Second man in charged in racially-motivated attack pleads guilty
The second man accused in a July attack on an African-American man has pleaded guilty to being an accomplice in the first racially-motivated hate crime prosecuted in Merrimack County.
Joshua Peno, 21, of Nottingham, agreed to a sentence of between 1 and 4 years in the state prison, with credit for the 199 days he was in jail awaiting trial.
“In a crime of violence that is racially motivated, it is important for the issue of general deterrence that the public is made aware that kind of crime is going to receive a prison sentence,” Assistant Merrimack County Attorney Wayne Coull said yesterday.
Peno’s trial was due to begin next month, but he entered his plea on Thursday. Last month, a jury found 21-year-old Donald Freese of Concord guilty of being an accomplice to simple assault and criminal threatening in the same case.
The pair was originally indicted in September and charged with assaulting 23-year-old Alhaji Kargbo in July.
During Freese’s trial, Kargbo said someone in a car driven by Freese leaned out the window as it drove by him on Route 3A, and yelled a racial slur at him.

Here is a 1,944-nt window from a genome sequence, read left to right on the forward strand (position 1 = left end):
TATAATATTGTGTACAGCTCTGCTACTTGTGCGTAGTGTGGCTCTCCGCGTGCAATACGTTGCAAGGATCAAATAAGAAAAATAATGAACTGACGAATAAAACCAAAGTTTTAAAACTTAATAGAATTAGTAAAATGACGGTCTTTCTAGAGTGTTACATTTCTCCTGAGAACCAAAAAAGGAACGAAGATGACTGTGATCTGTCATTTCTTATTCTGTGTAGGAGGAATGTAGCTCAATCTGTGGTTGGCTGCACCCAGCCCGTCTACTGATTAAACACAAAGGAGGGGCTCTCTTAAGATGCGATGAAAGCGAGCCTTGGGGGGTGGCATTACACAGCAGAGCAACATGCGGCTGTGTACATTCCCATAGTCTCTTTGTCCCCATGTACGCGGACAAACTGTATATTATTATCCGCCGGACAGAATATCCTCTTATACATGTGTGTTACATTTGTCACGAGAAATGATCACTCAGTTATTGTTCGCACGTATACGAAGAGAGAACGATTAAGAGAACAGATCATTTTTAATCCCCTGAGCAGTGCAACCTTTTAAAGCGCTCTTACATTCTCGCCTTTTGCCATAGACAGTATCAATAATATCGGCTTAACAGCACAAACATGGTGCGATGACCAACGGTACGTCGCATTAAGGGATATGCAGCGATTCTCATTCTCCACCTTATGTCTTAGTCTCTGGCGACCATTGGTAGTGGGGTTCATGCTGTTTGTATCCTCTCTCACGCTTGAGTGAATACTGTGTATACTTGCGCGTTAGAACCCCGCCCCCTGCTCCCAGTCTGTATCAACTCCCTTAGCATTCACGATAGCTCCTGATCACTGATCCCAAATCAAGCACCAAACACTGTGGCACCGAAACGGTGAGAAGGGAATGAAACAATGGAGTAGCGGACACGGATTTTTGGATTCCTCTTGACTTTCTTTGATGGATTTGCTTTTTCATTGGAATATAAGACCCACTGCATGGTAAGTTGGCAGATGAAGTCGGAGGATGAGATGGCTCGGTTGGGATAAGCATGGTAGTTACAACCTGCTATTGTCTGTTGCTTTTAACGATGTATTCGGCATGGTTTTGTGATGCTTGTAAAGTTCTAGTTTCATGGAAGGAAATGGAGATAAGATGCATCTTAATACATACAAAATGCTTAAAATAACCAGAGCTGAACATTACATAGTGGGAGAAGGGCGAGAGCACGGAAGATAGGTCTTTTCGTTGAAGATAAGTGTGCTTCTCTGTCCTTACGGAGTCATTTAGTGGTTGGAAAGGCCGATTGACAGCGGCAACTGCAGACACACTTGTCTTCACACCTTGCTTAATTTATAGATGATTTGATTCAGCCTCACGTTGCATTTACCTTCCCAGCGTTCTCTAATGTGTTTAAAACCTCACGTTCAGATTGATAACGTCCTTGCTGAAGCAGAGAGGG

When he caught up with the car at a red light, Peno and Freese got out, called Kargbo a “f------ n-----” repeatedly, punched him and kicked him when he fell to the ground.
After a short break in the fighting, Freese was accused of brandishing a knife and slashing it at Kargbo, who the witnesses said escaped being cut only by dodging the blade.
Freese faces up to 12 years in state prison and will likely be sentenced within the next month, Coull said.
While the county attorney has prosecuted cases involving persecution for sexual orientation as hate crimes, this was the first case in which the office noted the victim’s race as a motivating factor, County Attorney Scott Murray said last month.
Acknowledging that hate crimes are hard to prove, Murray said after receiving the verdict against Freese that the witness testimony coupled with the “ferocity” of the assault in this case brought the race element clearly to the forefront.
(Sarah Palermo can be reached at 369-3322 or firstname.lastname@example.org or on Twitter @SPalermoNews.)